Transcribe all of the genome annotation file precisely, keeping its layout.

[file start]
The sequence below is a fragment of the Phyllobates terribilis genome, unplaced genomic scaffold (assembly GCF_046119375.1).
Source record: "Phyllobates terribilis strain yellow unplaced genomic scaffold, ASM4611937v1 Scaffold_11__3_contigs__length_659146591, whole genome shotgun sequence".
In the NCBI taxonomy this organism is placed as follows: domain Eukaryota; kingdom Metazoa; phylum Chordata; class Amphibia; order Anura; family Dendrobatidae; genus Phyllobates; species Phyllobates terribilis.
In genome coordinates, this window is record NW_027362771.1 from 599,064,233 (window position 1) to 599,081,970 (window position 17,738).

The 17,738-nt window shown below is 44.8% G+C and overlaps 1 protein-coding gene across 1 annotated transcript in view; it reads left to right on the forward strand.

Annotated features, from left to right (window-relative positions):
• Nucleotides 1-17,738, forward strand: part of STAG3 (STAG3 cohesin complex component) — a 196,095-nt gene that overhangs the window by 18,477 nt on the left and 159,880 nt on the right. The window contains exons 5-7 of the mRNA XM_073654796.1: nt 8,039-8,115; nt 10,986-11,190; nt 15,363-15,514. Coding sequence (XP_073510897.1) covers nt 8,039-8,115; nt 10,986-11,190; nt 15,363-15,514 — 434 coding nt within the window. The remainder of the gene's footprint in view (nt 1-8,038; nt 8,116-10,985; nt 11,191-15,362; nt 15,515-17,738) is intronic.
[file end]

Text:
The sequence below is a fragment of the Phyllobates terribilis genome, unplaced genomic scaffold (assembly GCF_046119375.1).
Source record: "Phyllobates terribilis strain yellow unplaced genomic scaffold, ASM4611937v1 Scaffold_11__3_contigs__length_659146591, whole genome shotgun sequence".
In the NCBI taxonomy this organism is placed as follows: domain Eukaryota; kingdom Metazoa; phylum Chordata; class Amphibia; order Anura; family Dendrobatidae; genus Phyllobates; species Phyllobates terribilis.
In genome coordinates, this window is record NW_027362771.1 from 599,064,233 (window position 1) to 599,081,970 (window position 17,738).

The 17,738-nt window shown below is 44.8% G+C and overlaps 1 protein-coding gene across 1 annotated transcript in view; it reads left to right on the forward strand.

Annotated features, from left to right (window-relative positions):
• Nucleotides 1-17,738, forward strand: part of STAG3 (STAG3 cohesin complex component) — a 196,095-nt gene that overhangs the window by 18,477 nt on the left and 159,880 nt on the right. The window contains exons 5-7 of the mRNA XM_073654796.1: nt 8,039-8,115; nt 10,986-11,190; nt 15,363-15,514. Coding sequence (XP_073510897.1) covers nt 8,039-8,115; nt 10,986-11,190; nt 15,363-15,514 — 434 coding nt within the window. The remainder of the gene's footprint in view (nt 1-8,038; nt 8,116-10,985; nt 11,191-15,362; nt 15,515-17,738) is intronic.